Usually in writing a review, a firm grasp of the English language can provide you with an excellent jump-start. This may seem hard to swallow, but the majority of Americans do not understand ghetto trash-talk, and your use of it only furthers the case that we are truly getting dumber by the minute. The book was highly entertaining and revealing; it's a must for any TRUE WWE fan ... Read more

143. Great Black Jockeys
list price: $25.00
our price: $25.00
(price subject to change: see help)
Asin: 0761514376
Catlog: Book (1999-01-27)
Publisher: Prima Lifestyles
Sales Rank: 524958
Average Customer Review: 4.75 out of 5 stars
US | Canada | United Kingdom | Germany | France | Japan

The most engrossing sports stories have a way of sneaking up on you. They explore issues much broader than competition, who won, and who lost; they are sports stories because they take place on the fields of play, but the light they shed illuminates much more than the athletic arena. On one level, The Great Black Jockeys is certainly about sports--indeed, racing was America's first national sport. But it's also about much more than that. It's an absorbing history, at times tragic, at times inspiring, of a nation in transition and the complex interrelationship between sports, society, attitudes, and race.

The overriding tragedy here is that this particular story essentially ends just after the turn of the 20th century. Before that, black riders dominated the game. In slave days, race riding could be a route to freedom. It was certainly a route to fame and a share of fortune. Whether a match race for bragging rights in the field, or a leg of the prestigious Triple Crown, black riders had at least a fair shake. Isaac Murphy, whose winning percentages have never been matched, won a trio of Kentucky Derbies. Jimmy Winkfield won back-to-back Runs for the Roses in 1901 and 1902. Yet, no black rider has piloted a winner in a major American stakes race since 1909. What happened?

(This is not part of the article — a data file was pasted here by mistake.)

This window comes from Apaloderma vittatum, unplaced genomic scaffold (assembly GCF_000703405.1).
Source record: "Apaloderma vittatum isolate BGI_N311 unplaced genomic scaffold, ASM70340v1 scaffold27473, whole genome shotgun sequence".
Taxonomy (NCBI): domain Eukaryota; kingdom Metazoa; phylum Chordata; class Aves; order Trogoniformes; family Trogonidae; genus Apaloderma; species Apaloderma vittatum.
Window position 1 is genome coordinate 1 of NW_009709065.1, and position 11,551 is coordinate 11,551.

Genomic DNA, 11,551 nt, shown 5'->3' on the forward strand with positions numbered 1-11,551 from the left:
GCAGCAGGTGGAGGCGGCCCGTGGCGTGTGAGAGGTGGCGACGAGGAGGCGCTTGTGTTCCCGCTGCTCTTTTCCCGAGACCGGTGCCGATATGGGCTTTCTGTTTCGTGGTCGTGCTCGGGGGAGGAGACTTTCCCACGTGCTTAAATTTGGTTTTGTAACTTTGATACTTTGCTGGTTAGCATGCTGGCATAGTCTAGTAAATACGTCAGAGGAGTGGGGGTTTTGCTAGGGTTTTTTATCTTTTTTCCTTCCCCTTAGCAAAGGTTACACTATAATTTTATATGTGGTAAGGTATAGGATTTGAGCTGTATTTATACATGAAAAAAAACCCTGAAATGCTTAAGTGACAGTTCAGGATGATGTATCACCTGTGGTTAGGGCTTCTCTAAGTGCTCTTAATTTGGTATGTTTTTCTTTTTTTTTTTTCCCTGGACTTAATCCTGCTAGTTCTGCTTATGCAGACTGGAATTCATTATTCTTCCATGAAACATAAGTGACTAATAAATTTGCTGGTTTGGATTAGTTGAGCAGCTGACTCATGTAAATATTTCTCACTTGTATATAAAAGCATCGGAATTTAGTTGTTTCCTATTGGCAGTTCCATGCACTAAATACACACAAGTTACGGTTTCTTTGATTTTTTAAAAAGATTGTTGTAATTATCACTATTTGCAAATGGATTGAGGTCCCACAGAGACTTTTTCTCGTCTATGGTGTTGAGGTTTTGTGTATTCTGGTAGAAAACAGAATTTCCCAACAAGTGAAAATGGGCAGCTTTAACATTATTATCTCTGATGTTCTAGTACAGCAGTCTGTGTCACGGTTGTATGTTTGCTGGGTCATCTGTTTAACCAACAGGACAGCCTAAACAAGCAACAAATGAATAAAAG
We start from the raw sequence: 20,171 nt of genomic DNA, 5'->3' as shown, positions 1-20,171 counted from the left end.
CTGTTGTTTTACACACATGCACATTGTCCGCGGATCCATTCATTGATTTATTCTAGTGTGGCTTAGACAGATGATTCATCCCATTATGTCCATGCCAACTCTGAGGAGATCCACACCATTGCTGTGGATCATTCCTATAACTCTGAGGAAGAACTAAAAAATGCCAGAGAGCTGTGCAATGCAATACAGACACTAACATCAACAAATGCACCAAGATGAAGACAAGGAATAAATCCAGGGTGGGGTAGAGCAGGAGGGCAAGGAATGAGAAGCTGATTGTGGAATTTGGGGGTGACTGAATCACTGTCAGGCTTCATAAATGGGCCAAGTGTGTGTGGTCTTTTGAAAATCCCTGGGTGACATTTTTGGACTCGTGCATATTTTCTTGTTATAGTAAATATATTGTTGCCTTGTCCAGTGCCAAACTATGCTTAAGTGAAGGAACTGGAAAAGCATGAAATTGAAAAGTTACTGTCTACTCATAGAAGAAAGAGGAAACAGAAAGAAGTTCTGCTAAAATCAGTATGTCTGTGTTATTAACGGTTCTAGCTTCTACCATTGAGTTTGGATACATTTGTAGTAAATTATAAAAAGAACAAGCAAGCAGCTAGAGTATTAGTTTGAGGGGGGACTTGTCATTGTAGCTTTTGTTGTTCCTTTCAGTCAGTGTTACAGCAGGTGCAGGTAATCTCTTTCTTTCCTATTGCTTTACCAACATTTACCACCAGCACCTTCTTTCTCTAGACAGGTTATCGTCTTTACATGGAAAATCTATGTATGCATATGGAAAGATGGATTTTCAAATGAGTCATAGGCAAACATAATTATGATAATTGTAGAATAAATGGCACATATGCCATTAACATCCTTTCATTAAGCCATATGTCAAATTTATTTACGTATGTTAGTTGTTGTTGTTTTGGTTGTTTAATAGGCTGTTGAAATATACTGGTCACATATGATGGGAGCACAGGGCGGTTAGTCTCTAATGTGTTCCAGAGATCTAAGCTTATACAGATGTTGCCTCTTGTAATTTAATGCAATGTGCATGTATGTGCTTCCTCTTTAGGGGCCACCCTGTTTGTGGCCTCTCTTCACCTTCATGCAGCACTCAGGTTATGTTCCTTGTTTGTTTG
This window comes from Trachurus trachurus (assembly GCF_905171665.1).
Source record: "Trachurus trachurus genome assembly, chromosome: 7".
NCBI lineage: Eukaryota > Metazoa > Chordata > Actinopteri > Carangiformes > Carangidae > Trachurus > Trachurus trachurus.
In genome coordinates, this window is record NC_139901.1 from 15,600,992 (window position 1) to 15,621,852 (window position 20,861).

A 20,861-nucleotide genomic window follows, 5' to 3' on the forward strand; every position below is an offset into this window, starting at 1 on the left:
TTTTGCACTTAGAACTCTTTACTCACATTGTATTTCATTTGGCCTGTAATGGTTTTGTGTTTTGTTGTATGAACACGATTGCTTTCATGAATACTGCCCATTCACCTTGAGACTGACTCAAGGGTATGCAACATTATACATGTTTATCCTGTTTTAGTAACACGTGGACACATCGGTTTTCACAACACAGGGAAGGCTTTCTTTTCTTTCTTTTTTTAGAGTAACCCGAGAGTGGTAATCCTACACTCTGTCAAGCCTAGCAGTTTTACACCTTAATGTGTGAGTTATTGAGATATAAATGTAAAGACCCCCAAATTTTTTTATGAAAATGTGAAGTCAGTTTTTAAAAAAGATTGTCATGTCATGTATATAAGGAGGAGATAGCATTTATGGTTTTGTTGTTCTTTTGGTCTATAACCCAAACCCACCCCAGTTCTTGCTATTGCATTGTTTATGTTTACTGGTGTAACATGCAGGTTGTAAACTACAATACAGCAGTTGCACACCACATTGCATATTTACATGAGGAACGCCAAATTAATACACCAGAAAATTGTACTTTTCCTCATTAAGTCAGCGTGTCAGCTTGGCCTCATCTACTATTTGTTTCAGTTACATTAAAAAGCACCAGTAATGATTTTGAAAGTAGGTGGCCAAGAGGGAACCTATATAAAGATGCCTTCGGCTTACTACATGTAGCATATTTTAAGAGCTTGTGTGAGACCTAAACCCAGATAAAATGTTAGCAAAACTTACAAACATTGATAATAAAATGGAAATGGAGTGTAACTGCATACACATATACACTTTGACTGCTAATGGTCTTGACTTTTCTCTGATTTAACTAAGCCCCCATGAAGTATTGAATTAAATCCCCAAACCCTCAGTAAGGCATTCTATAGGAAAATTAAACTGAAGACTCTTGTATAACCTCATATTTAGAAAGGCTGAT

By introducing us to a forgotten chapter in sports history and a host of deserving athletic legends sadly overlooked by time, Hotaling explores what did happen, and why a sport that witnessed blacks and whites competing as equals for so long at the highest levels suddenly locked the starting gate. The story Hotaling tells is as fascinating as it is painful, a story of opportunity unsaddled by prejudice and fear, and never significantly remounted again. "This is not black history," he makes clear. "It is not white history. It is American history." And like so much of American history, it's more complex than black and white. --Jeff Silverman ... Read more

Reviews (4)

5-0 out of 5 stars Compelling history of the roots of the modern American athle
Any person who is a serious study of sports history will find this a most compelling dialogue on the "true" evolution of the American professional athlete. It is simply the most "untold" and most compelling story in the American experience. Today's athletes - of whatever color - should read this book to get a true appreciation for the foundations of the "professional" athlete in America and the depth of character exhibited by these great athletes under the most dire conditions.

4-0 out of 5 stars Telling Another Untold Story
I read this book because it combined Black History and horse racing. Two of my favorite subjects. The book is well organized, full of information.

The author seamlessly intertwines American History, African American History, and the history of horse racing in America. So the book keeps your interest. He also balances historical facts, with the colorful characters\stories surrounding horseracing, while elevating Black jockies to their noble place in the "sport of kings".